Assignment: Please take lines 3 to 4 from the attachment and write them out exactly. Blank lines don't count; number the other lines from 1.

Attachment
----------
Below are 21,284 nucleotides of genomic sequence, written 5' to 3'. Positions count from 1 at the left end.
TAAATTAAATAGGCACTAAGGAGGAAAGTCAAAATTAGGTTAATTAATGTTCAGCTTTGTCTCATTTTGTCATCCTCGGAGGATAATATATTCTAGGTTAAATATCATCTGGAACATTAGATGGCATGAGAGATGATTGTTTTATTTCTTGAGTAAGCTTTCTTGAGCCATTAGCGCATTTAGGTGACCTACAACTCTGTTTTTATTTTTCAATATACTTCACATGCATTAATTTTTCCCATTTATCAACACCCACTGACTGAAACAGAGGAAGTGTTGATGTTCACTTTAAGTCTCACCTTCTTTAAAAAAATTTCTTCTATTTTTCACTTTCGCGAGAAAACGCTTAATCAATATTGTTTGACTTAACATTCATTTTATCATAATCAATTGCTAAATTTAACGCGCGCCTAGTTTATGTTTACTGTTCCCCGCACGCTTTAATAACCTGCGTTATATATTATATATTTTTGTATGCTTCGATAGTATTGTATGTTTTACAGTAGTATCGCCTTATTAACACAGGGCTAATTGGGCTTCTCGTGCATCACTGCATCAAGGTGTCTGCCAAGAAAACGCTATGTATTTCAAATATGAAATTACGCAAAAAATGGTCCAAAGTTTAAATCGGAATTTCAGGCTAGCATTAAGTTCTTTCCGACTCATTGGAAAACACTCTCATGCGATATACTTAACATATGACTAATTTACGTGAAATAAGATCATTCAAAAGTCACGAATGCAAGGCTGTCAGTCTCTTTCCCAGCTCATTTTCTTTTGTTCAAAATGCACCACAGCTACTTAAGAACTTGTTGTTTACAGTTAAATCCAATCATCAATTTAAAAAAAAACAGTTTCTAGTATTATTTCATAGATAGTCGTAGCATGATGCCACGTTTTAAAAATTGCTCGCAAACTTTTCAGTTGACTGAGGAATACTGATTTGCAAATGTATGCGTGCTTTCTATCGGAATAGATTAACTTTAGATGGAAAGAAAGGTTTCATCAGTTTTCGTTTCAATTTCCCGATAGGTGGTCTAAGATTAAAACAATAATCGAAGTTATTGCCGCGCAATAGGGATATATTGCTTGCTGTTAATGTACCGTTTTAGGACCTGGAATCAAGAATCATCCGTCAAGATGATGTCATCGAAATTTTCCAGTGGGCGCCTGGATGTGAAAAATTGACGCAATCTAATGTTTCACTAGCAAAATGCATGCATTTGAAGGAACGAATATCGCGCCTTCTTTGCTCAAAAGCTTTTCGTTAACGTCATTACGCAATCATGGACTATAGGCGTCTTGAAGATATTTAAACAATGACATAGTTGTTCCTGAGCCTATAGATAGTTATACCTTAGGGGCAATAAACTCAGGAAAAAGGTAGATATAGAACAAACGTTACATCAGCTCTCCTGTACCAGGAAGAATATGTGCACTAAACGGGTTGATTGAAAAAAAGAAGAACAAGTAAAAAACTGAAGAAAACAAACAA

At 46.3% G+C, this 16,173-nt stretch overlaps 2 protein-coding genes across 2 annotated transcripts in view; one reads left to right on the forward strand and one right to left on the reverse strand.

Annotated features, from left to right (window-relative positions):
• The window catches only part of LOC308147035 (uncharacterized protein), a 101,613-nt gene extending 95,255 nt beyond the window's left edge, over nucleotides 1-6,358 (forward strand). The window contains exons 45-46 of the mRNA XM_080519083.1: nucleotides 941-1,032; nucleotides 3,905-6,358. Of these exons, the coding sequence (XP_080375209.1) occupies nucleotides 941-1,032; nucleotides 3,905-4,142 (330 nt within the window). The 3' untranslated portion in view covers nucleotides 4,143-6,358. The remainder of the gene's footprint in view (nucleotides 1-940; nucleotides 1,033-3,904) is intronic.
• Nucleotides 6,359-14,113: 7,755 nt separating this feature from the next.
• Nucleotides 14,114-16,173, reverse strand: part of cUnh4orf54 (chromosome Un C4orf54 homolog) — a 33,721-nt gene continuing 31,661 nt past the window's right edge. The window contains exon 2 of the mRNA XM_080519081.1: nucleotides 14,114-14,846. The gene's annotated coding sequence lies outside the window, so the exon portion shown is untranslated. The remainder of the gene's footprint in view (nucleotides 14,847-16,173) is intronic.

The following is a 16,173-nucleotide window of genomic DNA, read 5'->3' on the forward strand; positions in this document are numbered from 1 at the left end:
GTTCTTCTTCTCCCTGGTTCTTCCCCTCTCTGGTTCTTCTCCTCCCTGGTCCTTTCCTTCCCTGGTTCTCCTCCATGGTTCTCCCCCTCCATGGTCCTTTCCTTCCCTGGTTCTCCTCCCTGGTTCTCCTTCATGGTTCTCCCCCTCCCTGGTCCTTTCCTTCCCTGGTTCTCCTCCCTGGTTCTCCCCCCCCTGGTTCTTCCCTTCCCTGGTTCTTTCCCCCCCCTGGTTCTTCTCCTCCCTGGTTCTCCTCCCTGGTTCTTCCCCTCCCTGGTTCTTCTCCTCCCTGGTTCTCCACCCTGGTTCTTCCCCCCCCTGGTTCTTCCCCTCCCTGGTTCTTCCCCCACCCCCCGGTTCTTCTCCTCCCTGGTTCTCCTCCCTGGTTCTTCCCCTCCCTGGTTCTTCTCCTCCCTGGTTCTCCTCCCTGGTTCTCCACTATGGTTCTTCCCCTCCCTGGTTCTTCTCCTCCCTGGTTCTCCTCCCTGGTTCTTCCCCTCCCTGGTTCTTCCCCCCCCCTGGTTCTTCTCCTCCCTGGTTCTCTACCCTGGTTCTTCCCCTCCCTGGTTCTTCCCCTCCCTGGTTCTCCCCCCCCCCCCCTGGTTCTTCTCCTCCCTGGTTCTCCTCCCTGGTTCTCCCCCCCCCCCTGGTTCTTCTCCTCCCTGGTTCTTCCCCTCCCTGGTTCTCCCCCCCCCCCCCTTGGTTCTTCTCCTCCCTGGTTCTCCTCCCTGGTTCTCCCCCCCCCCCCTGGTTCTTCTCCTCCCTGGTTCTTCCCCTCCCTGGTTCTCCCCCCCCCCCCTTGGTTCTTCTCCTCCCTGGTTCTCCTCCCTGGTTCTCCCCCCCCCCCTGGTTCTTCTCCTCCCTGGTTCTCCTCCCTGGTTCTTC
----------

At 46.3% G+C, this 16,173-nt stretch overlaps 2 protein-coding genes across 2 annotated transcripts in view; one reads left to right on the forward strand and one right to left on the reverse strand.

Annotated features, from left to right (window-relative positions):